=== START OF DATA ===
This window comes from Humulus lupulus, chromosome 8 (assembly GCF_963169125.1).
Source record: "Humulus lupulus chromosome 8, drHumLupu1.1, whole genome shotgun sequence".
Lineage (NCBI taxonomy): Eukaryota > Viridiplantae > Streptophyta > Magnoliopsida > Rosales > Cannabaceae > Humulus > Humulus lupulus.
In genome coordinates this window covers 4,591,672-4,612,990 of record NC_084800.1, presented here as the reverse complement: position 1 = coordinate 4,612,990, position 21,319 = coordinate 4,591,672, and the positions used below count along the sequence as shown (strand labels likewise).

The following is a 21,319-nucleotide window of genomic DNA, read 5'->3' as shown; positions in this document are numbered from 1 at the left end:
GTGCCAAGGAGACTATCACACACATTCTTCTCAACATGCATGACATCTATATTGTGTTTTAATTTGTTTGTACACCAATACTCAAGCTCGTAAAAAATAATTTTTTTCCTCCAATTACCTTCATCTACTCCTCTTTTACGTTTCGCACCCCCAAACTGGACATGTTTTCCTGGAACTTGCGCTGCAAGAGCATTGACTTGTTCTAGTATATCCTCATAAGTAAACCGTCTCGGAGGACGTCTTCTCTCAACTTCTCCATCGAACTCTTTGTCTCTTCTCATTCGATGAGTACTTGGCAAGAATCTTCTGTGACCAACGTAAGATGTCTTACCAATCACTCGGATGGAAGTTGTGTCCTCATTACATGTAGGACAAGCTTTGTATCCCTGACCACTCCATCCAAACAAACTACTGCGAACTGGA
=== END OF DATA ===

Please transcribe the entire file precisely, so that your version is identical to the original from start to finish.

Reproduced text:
This window comes from Humulus lupulus, chromosome 8 (assembly GCF_963169125.1).
Source record: "Humulus lupulus chromosome 8, drHumLupu1.1, whole genome shotgun sequence".
Lineage (NCBI taxonomy): Eukaryota > Viridiplantae > Streptophyta > Magnoliopsida > Rosales > Cannabaceae > Humulus > Humulus lupulus.
In genome coordinates this window covers 4,591,672-4,612,990 of record NC_084800.1, presented here as the reverse complement: position 1 = coordinate 4,612,990, position 21,319 = coordinate 4,591,672, and the positions used below count along the sequence as shown (strand labels likewise).

The following is a 21,319-nucleotide window of genomic DNA, read 5'->3' as shown; positions in this document are numbered from 1 at the left end:
GTGCCAAGGAGACTATCACACACATTCTTCTCAACATGCATGACATCTATATTGTGTTTTAATTTGTTTGTACACCAATACTCAAGCTCGTAAAAAATAATTTTTTTCCTCCAATTACCTTCATCTACTCCTCTTTTACGTTTCGCACCCCCAAACTGGACATGTTTTCCTGGAACTTGCGCTGCAAGAGCATTGACTTGTTCTAGTATATCCTCATAAGTAAACCGTCTCGGAGGACGTCTTCTCTCAACTTCTCCATCGAACTCTTTGTCTCTTCTCATTCGATGAGTACTTGGCAAGAATCTTCTGTGACCAACGTAAGATGTCTTACCAATCACTCGGATGGAAGTTGTGTCCTCATTACATGTAGGACAAGCTTTGTATCCCTGACCACTCCATCCAAACAAACTACTGCGAACTGGA